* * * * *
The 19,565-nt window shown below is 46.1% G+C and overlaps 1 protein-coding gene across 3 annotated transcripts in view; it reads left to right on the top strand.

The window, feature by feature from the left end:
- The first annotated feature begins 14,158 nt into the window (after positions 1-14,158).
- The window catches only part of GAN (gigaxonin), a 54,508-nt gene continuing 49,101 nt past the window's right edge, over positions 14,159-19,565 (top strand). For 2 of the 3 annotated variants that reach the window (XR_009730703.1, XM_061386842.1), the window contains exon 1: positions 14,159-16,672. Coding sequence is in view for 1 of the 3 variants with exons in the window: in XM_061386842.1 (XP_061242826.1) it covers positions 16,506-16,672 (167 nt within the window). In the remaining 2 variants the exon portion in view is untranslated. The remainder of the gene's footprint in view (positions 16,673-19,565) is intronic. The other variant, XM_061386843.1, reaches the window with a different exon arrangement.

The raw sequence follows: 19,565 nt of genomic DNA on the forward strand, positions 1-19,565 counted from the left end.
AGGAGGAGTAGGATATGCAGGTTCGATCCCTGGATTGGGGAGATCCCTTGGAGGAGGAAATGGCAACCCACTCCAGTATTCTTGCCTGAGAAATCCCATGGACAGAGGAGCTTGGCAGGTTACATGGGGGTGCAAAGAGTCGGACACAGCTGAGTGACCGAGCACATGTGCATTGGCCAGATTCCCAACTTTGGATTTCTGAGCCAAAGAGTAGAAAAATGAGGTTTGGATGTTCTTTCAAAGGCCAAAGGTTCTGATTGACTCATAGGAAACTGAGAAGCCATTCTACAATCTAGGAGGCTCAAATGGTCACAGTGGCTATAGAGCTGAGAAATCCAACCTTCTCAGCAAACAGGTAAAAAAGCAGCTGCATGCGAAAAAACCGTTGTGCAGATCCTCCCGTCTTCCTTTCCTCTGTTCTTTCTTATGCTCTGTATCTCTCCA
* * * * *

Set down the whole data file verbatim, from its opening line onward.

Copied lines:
The 19,565-nt window shown below is 46.1% G+C and overlaps 1 protein-coding gene across 3 annotated transcripts in view; it reads left to right on the top strand.

The window, feature by feature from the left end:
- The first annotated feature begins 14,158 nt into the window (after positions 1-14,158).
- The window catches only part of GAN (gigaxonin), a 54,508-nt gene continuing 49,101 nt past the window's right edge, over positions 14,159-19,565 (top strand). For 2 of the 3 annotated variants that reach the window (XR_009730703.1, XM_061386842.1), the window contains exon 1: positions 14,159-16,672. Coding sequence is in view for 1 of the 3 variants with exons in the window: in XM_061386842.1 (XP_061242826.1) it covers positions 16,506-16,672 (167 nt within the window). In the remaining 2 variants the exon portion in view is untranslated. The remainder of the gene's footprint in view (positions 16,673-19,565) is intronic. The other variant, XM_061386843.1, reaches the window with a different exon arrangement.

The raw sequence follows: 19,565 nt of genomic DNA on the forward strand, positions 1-19,565 counted from the left end.
AGGAGGAGTAGGATATGCAGGTTCGATCCCTGGATTGGGGAGATCCCTTGGAGGAGGAAATGGCAACCCACTCCAGTATTCTTGCCTGAGAAATCCCATGGACAGAGGAGCTTGGCAGGTTACATGGGGGTGCAAAGAGTCGGACACAGCTGAGTGACCGAGCACATGTGCATTGGCCAGATTCCCAACTTTGGATTTCTGAGCCAAAGAGTAGAAAAATGAGGTTTGGATGTTCTTTCAAAGGCCAAAGGTTCTGATTGACTCATAGGAAACTGAGAAGCCATTCTACAATCTAGGAGGCTCAAATGGTCACAGTGGCTATAGAGCTGAGAAATCCAACCTTCTCAGCAAACAGGTAAAAAAGCAGCTGCATGCGAAAAAACCGTTGTGCAGATCCTCCCGTCTTCCTTTCCTCTGTTCTTTCTTATGCTCTGTATCTCTCCA